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Published May 14, 2014, 03:47 PM

National Chocolate Chip Cookie Day puts favorite treat in spotlight

FARGO – It’s debatable if we need a holiday to celebrate the treat that makes up a quarter of all cookies baked in America today.

By: Ryan Johnson, INFORUM

FARGO – It’s debatable if we need a holiday to celebrate the treat that makes up a quarter of all cookies baked in America today.

“You can always find an excuse to have a chocolate chip cookie,” said Heather Schubbe, general manager of Mrs. Fields in Fargo’s West Acres mall.

Still, some Fargo bakers will do their part to spread the love today with special sales for National Chocolate Chip Cookie Day.

“What better cookie can you have?” said Pete Fendt, owner of Quality Bakery in Fargo. “It’s kind of the icon of cookies.”

The origin of the holiday is unclear, and though it’s not officially recognized – we still have to work – it has appeared on chocolate lovers’ calendars for years.

The story of the cookie’s beginnings is dubious. One version says Ruth Wakefield, who ran the Toll House Inn near Whitman, Mass., accidentally came up with the treat in the 1930s when she ran out of baker’s chocolate and substituted chopped semi-sweet chocolate. She assumed it would melt, but the chocolate pieces were still there after baking – and the cookie was a hit.

In other accounts, Wakefield said she deliberately created it because she wanted to offer patrons a new kind of treat, while the inn’s former chef said he mistakenly stumbled onto it when chocolate stored on a shelf above the mixer fell into sugar cookie dough.

Even if the truth is unknown, Schubbe said the delectable dessert holds a special place in the hearts of Mrs. Fields customers.

“I think it’s the traditional cookie that everyone automatically just thinks about,” she said. “That’s the one thing moms and grandmas always make. When you’re little, you remember that chocolate chip cookie coming out of the oven warm and gooey, just like grandma or mom used to make.”

Something special

To celebrate the holiday, Mrs. Fields will offer five chocolate chip cookies for $5 and $5 off chocolate chip cookie cakes – a “huge” cookie that can be drawn on with icing, Schubbe said. The store is open 10 a.m. to 9 p.m. weekdays.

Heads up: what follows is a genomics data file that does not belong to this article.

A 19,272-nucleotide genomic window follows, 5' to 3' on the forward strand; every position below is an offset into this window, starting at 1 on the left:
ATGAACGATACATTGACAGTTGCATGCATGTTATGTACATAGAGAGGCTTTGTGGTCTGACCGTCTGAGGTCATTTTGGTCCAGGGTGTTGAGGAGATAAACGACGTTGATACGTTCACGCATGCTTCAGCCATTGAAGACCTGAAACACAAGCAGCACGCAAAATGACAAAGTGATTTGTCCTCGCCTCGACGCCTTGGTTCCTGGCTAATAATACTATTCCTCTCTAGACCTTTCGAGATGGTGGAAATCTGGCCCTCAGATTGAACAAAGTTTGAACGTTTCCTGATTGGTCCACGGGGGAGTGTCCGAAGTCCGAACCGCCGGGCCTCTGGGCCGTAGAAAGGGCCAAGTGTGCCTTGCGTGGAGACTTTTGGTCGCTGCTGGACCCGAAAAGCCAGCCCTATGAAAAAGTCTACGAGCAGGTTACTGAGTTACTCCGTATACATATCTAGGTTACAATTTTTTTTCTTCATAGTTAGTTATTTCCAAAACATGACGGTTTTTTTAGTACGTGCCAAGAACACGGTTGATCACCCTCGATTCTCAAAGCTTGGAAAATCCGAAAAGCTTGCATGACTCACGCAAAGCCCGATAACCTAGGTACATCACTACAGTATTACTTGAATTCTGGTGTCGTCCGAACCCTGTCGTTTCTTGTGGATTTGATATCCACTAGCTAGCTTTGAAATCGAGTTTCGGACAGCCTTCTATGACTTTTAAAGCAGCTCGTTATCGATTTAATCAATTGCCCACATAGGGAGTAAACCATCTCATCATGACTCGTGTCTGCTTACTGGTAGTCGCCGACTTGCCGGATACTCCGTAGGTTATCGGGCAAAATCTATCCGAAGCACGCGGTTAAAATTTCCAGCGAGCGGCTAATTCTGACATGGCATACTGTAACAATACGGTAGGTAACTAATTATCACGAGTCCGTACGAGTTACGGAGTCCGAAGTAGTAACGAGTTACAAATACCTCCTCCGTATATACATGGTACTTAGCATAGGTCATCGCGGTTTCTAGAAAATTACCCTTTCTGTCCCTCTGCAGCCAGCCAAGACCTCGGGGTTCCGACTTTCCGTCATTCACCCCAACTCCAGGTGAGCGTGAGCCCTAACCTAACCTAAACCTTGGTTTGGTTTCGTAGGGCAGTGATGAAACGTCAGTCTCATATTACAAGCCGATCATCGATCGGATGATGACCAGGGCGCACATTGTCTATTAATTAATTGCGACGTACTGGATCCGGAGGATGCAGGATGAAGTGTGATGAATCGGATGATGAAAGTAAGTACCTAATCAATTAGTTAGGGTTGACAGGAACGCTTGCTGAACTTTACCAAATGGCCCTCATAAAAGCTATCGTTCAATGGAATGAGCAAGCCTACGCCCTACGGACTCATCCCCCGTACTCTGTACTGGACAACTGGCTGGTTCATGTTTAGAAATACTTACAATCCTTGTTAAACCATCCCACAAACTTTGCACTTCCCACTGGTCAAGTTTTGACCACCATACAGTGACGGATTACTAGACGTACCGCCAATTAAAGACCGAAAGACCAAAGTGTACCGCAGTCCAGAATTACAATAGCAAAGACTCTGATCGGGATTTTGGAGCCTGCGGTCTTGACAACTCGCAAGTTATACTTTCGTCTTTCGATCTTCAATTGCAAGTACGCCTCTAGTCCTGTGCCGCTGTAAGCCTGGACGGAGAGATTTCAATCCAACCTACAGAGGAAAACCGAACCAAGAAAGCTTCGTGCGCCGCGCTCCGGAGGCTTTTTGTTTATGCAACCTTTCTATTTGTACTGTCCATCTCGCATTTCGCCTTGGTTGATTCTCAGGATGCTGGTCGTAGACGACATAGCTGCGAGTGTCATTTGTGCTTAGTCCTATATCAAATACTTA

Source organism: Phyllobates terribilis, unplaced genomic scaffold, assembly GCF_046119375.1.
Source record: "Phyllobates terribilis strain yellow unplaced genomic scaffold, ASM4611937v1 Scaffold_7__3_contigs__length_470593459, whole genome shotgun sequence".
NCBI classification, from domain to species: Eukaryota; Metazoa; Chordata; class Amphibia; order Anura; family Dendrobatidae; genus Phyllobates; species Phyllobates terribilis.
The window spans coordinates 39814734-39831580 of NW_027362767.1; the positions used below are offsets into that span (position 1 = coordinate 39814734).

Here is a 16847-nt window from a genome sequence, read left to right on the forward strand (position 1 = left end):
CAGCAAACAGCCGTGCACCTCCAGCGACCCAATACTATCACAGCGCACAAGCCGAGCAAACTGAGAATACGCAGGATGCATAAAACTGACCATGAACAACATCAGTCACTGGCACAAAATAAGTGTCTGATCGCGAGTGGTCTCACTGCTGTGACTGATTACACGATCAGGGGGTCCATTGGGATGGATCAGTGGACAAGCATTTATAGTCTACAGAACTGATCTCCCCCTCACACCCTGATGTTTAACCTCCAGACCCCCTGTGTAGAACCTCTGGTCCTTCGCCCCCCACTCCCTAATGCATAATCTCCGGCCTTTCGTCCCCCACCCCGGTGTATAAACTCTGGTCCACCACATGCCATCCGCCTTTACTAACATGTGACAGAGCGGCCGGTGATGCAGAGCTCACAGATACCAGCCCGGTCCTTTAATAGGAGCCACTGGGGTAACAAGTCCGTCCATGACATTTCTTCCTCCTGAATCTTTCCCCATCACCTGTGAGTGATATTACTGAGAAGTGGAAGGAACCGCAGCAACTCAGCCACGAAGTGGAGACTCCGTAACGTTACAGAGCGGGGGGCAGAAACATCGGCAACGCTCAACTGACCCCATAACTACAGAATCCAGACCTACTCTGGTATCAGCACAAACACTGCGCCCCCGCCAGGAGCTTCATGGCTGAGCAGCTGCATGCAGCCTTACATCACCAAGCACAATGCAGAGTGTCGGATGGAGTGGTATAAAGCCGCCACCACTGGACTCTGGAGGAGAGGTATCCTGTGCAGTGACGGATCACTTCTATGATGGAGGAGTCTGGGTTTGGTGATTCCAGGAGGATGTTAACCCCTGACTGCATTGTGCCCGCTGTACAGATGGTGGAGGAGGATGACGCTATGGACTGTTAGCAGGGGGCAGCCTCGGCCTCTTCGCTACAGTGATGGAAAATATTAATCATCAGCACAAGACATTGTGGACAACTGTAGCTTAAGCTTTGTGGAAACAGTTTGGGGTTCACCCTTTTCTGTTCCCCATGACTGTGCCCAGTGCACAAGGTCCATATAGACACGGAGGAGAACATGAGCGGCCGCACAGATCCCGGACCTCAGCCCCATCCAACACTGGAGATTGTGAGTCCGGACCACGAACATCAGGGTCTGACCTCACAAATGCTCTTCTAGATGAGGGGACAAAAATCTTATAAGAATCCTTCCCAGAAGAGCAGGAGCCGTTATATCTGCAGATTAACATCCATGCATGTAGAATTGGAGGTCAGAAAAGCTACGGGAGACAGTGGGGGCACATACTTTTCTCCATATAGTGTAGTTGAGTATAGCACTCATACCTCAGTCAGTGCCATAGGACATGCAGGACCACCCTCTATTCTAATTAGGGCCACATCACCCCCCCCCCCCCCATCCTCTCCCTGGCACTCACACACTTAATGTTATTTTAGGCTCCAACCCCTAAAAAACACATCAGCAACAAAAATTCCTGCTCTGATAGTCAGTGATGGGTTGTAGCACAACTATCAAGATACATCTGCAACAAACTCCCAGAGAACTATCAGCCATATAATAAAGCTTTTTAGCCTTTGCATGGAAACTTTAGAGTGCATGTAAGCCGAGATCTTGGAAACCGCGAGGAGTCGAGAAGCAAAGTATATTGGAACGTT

The chain does most of its celebrating in October – National Cookie Month, of course – and has celebrated Free Cookie Day on Oct. 1. But she said National Chocolate Chip Cookie Day gives Mrs. Fields another reason to honor the go-to treat for people of all ages.

“It’s kind of nice to have those national days to fall back on and give away a little product so some people that have never tried it can actually come out and try it,” she said.

Nationally, Schubbe said Mrs. Fields’ most popular cookie is the white macadamia nut, though she said chocolate chip cookies are probably the biggest seller at its West Acres location.

The chain offers several varieties, including semi-sweet chocolate with or without walnuts, a milk chocolate chip with or without M&M’s and the biggest seller right now, a chocolate chip cookie drizzled with chocolate, caramel and sea salt.

“Everyone likes that sweet and salty,” she said.

Quality Bakery, open 6 a.m. to 6 p.m. weekdays, follows a variation of the Toll House recipe for its regular chocolate chip cookies made with semi-sweet chocolate.

Customers also can get a coconut chocolate chip or chocolate-chocolate chip cookie, and all three will be on sale for 20 cents each today.

It’s the first time Quality Bakery has celebrated this holiday, though Fendt said he’s had a lot of success on Pi Day – March 14 – and sold close to 100 pies a couple years ago.

His business has chocolate chip cookies most days, he said, and between chocolate chips and M&M’s, he goes through 50 pounds of chocolate each week.

But Fendt said there’s nothing like a warm chocolate chip cookie.

“When I have a bakery full of baked goods and my wife still bakes chocolate chip cookies at home, you know that’s special,” he said.

Baking is a “business of fads,” Fendt said, and while he used to make three batches of fruitcake each year, he now is down to making only one as the treat wanes in popularity.

He’s noticed changing customer demands for chocolate chip cookies, too. He used to only offer the cookies with walnuts, though he doesn’t make it with nuts anymore because people prefer it without.

Still, Fendt said there’s a certain kind of “nostalgia” that many Americans seem to have about this cookie – and even when people diligently follow a family recipe, he said they usually find the treats don’t taste the way they remember.

“The biggest problem is you don’t have your grandmother’s love, and there’s no way that you can buy something like that,” he said. “That’s the only way I can ever explain it. It’s just the way grandma made it that will never change, and you connect so much to what she did, the smells in her house and the cookies that she gave you.”

Even if grandma’s cookies aren’t available, plenty of other local bakers are keeping the tradition alive 80 years after Wakefield stumbled upon that gooey, chocolaty perfection.


Readers can reach Forum reporter Ryan Johnson at (701) 241-5587

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